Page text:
Busting a lung

Most regular gym goers will be familiar with feelings of tiredness and breathless after a hard workout. If we’ve judged our performance level right though, these sensations usually come with a real sense of achievement. Not to mention endorphins a-plenty, giving that well-earned natural high.

Keep up an regular, intense and sensible regime, long-term, the physical and mental benefits far outweigh any post-training fatigue and discomfort.

Unfortunately there are millions worldwide who are equally familiar with shortness of breath and exhaustion. The difference is it’s not through choice, not short lived and brings no health advantages at all.

People with Chronic Obstructive Pulmonary Disease (COPD) often struggle to do even the simplest tasks. At its most severe, the condition is incredibly debilitating and leaves sufferers at constant medical risk.

COPD currently has no cure and focus is on ways to best manage the condition to prolong, not just life, but also quality of life.

Now, promisingly, new research suggests that the very stuff which powers us through hard workouts could help COPD sufferers through even harder days. Testosterone may slow the progression of chronic lung problems.

What is COPD?

COPD isn’t actually just one illness, but an umbrella term for a number of long lasting lung complaints.

These include emphysema, which is damaged air sacs in the lungs; bronchitis, an inflammation of your airways; and refractory asthma. Refractory asthma differs from its more common form in that it is usually ongoing and largely treatment resistant.

One or more of these conditions affects around 65 million people the world over. Roughly 17 million in the U.S and 1.2 million in the U.K. How serious COPD is varies so some cases can go undiagnosed for years. If left untreated though most will get worse with time.

The symptoms of COPD are what you might expect:

  • Becoming easily breathless
  • Bad, nagging cough
  • Frequent chest infections
  • Continuous wheezing

Though COPD can’t be cured yet, there are treatments and techniques which can make it easier to live with. These include: lifestyle changes such as giving up smoking, medication and inhalers or lung rehab exercises. In a few select cases even a lung transplant.

While smoking causes the majority of cases, it can also be triggered by exposure to harmful fumes and dust or by a rare genetic problem.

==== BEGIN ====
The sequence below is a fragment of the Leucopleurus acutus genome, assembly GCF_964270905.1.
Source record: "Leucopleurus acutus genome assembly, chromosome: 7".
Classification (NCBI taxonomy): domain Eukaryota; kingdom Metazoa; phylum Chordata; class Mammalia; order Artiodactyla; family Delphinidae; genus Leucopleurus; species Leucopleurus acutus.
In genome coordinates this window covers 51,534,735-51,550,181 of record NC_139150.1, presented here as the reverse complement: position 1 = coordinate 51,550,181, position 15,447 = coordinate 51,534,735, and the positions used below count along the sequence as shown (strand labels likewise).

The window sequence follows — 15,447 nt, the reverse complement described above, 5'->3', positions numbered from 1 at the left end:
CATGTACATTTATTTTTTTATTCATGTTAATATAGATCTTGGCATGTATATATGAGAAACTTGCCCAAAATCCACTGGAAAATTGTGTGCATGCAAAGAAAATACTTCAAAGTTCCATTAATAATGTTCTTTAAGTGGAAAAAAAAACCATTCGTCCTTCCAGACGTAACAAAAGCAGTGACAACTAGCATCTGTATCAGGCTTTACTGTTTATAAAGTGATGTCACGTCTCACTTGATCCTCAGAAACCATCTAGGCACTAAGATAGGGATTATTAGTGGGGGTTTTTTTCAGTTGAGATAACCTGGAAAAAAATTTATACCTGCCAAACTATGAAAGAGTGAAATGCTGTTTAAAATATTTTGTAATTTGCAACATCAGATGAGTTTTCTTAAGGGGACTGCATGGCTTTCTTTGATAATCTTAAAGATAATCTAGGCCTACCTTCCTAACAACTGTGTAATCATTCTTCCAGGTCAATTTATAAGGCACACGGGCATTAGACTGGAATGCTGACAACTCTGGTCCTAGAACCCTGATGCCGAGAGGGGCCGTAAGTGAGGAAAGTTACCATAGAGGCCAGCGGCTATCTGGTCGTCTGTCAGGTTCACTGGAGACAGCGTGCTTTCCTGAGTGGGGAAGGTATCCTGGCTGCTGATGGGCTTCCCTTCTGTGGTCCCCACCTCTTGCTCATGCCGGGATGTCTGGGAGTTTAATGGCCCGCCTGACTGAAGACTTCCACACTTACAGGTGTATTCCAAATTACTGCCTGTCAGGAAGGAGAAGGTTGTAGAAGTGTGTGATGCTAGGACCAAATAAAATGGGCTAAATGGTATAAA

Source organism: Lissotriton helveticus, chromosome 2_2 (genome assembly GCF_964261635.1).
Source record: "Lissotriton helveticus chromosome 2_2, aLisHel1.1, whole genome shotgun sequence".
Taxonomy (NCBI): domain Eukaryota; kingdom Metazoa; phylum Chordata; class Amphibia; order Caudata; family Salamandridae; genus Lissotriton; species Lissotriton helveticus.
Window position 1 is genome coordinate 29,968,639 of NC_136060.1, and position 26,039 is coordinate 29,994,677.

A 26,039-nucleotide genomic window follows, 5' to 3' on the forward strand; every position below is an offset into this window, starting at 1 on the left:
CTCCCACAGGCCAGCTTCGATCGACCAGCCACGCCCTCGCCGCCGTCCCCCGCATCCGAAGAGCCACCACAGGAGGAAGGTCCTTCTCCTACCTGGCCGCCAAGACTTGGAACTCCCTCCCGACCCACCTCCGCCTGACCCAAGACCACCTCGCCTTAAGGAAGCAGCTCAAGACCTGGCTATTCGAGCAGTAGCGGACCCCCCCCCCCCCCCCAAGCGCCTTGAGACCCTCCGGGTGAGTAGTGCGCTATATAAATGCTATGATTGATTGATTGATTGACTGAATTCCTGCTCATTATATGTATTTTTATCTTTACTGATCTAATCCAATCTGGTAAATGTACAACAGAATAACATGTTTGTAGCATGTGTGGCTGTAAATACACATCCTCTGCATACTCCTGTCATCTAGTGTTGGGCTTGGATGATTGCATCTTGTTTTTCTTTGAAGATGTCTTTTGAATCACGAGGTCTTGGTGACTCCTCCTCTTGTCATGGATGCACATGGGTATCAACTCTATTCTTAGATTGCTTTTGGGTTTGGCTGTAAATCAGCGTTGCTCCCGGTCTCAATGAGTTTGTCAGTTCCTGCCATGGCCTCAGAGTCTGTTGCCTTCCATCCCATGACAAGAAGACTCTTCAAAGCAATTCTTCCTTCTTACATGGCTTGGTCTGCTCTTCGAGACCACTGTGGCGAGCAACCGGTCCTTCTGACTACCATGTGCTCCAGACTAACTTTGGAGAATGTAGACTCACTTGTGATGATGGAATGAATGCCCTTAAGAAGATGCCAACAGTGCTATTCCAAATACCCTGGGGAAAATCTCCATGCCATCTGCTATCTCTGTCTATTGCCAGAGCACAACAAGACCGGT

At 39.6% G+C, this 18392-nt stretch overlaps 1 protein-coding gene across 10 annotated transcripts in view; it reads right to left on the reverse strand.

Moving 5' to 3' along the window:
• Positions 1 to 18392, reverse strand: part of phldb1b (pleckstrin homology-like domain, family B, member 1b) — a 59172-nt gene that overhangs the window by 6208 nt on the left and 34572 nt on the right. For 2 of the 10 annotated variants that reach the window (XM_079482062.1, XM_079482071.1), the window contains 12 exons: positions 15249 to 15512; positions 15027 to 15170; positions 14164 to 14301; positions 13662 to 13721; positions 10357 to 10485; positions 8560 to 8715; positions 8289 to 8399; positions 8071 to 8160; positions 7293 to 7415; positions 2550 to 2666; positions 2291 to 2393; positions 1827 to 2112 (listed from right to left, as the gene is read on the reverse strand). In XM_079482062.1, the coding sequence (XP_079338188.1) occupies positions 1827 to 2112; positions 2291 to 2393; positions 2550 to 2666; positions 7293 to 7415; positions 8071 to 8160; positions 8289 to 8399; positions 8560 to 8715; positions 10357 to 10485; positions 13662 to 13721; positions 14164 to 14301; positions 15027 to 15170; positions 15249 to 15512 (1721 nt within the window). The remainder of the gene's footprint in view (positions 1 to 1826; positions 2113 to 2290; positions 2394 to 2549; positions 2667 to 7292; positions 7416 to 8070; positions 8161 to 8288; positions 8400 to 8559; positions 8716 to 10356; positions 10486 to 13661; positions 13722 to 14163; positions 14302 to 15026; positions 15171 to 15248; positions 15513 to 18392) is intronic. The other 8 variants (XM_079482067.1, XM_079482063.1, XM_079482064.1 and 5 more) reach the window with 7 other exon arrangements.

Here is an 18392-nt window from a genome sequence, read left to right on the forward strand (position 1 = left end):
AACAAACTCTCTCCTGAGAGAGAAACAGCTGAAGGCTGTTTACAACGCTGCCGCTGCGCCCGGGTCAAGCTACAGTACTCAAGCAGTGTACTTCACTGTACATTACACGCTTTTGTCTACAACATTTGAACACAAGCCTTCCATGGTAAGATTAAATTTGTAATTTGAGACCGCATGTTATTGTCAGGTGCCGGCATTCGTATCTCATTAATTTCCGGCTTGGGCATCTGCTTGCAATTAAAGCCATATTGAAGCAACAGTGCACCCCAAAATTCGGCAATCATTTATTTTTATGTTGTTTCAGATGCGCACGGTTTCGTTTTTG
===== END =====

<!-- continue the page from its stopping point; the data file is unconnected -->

Lots of people with COPD achieve effective symptom management with treatment and live a good quality and length of life. But doctors are always searching for ways to improve things even further.

That’s where this new work comes in.

How can T help?

Working off data showing low T in male COPD is common, researchers set out to check supplementation effects.

The team from University of Texas used the Clinformatic Data Mart, which holds data on one of the largest health insured groups in the U.S. 450 male COPD patients aged 40-63 who began T replacement therapy (TRT) between 2005 and 2014 were looked at.

To explore a higher age range 253 COPD patients aged 66 and were also drawn from the national Medicare database. These men underwent TRT between 2005 and 2014.

Lead author, the University’s Professor of Preventative Medicine, Jacques Baillargeon reports:

“Previous studies have suggested that testosterone replacement therapy may have a positive effect on lung function in men with COPD. However, we are the first to conduct a large scale nationally representative study on this association.”

Sure enough, subjects given extra T saw fewer COPD related trips to hospital than those who didn’t.

Middle aged patients taking T saw a 4.2% decrease in hospitalization due to breathing difficulties. While older patients on TRT saw a 9.1% drop in stays.

The answer isn’t blowing in the wind

There was no out and out fix for COPD before this testosterone breakthrough and regrettably there still isn’t one now.

But it looks like T supplementation could be another vital tool in effective COPD management. Even a game changer for those who haven’t had the best of luck with treatment to this point.

It seems ridiculously obvious to say, but the lungs are one of the most important elements of our internal engine. We need a lot of oxygen to do what we do day to day. Think about how unbelievably energy sapping it is when a passing chest infection knocks them even slightly out of whack.

It’s worth pointing out then that the World Health Organisation (WHO) predicts COPD will be the third-leading cause of illness and death by 2030. Thanks mainly to rising levels of pollution in the atmosphere.

So if high T has a role in keep our bodily bagpipes working at their best, then we should all be keeping those hormone levels up.

Remember though if you’re fighting fit right now there’s no excuse to be getting your boost from a bottle. There are plenty of ways to give your male hormone a natural nudge in the right direction.

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  • Charles Fitzhugh 9th April 2019

    I hear that free testosterone is the main issue. Is there a way to access (bound up) “T”? I have suspected a low T condition in me for a while. I supplement strongly and have added K2 and more D3 and eating better food, is there more I can do?

    • Rob Wright 9th April 2019

      Hi Charles,

      What are you supplementing with? If you are looking at increasing ‘free’ T rather than the overall levels look at ingredients which have shown to reduce SHBG (sex hormone binding hormone). Magnesium, nettle root extract are examples. There has also been work done showing that insulin levels affect SHBG, it’s one of the reasons Fenugreek is included in test boosters.

      Hope this helps,